Feb 17, 2019

Wait Time To Get Hearing Still High

     From a press release:
The national average wait time for a Social Security Disability Insurance (SSDI) benefits hearing is 538 days, according to Allsup, which has released its latest state-by-state ranking of the hearing backlog. Allsup is the nation’s premier disability representation company. 
At year-end, 801,428 people were waiting for a hearing to determine whether they would be awarded their benefits. Overall, the national average wait time has decreased 67 days from an all-time high of 605 days in 2017. The decrease in hearing processing times is due partly to funding received by the Social Security Administration (SSA) in 2018, aimed at tackling the disability hearing backlog.

The highest wait times still top 600 and 700 days in many cities, including 724 days in Long Beach, California; 706 days in New York City; 690 days in Greensboro, North Carolina; 689 days in Phoenix (North); and 684 days in Fresno, California. ...
     By the way, I'm old enough to remember when it took three months to get a hearing. Those who talk as if anything under a year is a dangerous rush to judgment are nuts. We need a dramatic speedup. It's not reasonable to expect people to wait so long.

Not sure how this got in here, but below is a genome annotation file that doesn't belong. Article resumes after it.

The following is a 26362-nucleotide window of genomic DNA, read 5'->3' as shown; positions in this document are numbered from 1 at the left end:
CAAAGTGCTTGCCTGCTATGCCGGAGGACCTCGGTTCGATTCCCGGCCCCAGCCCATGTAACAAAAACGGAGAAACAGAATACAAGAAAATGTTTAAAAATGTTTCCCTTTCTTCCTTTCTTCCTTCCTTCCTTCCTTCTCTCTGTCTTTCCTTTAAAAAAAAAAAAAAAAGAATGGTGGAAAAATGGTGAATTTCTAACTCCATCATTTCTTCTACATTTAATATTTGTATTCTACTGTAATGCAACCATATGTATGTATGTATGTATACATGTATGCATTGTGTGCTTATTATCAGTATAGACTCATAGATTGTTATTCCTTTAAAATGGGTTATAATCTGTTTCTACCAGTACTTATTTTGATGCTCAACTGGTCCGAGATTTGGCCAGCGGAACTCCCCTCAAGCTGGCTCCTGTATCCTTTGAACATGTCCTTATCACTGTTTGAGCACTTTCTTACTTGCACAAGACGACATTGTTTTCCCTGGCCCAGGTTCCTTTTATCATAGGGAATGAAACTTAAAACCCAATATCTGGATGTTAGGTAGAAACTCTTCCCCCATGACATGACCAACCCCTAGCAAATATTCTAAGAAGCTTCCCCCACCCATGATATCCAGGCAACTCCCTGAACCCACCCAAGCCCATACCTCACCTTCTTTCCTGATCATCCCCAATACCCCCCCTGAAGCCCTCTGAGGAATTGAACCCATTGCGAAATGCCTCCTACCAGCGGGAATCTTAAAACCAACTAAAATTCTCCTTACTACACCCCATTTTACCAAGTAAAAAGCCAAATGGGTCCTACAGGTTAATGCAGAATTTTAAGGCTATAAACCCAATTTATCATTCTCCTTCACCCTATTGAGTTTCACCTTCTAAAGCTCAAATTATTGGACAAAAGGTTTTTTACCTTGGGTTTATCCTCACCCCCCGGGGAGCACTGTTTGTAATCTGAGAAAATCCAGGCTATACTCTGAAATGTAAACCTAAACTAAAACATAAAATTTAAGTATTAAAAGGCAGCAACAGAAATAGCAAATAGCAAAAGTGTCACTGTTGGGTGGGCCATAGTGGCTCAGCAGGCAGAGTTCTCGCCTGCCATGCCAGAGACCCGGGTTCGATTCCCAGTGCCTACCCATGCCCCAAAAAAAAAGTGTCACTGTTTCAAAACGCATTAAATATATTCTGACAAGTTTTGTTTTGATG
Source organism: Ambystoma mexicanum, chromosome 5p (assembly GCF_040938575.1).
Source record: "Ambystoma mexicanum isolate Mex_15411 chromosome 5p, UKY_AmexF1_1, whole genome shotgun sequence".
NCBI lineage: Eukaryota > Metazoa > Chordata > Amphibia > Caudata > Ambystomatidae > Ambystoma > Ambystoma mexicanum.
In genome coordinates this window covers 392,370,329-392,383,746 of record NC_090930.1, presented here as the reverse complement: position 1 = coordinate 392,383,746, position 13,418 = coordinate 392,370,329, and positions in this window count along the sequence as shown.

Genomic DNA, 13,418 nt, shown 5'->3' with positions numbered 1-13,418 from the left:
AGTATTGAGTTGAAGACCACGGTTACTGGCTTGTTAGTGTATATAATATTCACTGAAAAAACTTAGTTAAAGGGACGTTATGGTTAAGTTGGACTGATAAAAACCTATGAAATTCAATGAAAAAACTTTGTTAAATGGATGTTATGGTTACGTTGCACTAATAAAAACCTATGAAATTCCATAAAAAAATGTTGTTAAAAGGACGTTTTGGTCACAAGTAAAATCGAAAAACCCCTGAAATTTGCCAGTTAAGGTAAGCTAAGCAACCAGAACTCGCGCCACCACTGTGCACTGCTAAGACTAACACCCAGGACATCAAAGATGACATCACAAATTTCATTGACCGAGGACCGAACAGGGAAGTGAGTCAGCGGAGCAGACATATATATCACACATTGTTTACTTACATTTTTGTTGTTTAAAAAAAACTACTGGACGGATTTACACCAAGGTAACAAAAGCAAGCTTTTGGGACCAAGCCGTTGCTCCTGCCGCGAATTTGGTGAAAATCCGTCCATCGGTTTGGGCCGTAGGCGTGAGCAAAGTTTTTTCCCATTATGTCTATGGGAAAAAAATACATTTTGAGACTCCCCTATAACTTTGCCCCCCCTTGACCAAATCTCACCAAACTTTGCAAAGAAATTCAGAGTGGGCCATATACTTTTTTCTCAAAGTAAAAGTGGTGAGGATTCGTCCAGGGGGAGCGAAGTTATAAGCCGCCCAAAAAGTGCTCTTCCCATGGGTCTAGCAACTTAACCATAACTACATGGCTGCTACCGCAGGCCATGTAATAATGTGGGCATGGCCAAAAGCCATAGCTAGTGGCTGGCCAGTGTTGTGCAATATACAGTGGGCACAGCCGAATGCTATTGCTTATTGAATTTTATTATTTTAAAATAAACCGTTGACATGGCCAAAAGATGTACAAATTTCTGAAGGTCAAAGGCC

Feb 16, 2019

Rep Payee Steals From Ten In Oregon

     From KPTV:
A Madras [OR] woman pleaded guilty Tuesday to stealing tens of thousands of dollars in Social Security payments from disabled adults, the U.S. Attorney’s Office in Oregon says. ...
Court documents state Tucker beginning in March 2014 worked for a social services organization in Madras where she oversaw outreach to mentally disabled clients as part of the organization’s mental health program. As part of her work, Tucker assumed representative payee duties for some of her clients’ Title II and Title XVI Social Security benefits, the attorney’s office says. ...
An investigation revealed Tucker had stolen $39,277 from 10 victims, the attorney’s office says. ...
     I don't know how you keep it from happening but there have been too many reports like this.

Feb 15, 2019

When Members Of The Ways And Means Committee Speak, Social Security Needs To Pay Attention

    There's an op ed in the Philadelphia Inquirer from an attorney with Community Legal Services, which has a distinguished history of Social Security advocacy, and two members of the House Ways and Means Committee, denouncing the long appeal backlogs at Social Security and the reimposition of the reconsideration step in Pennsylvania.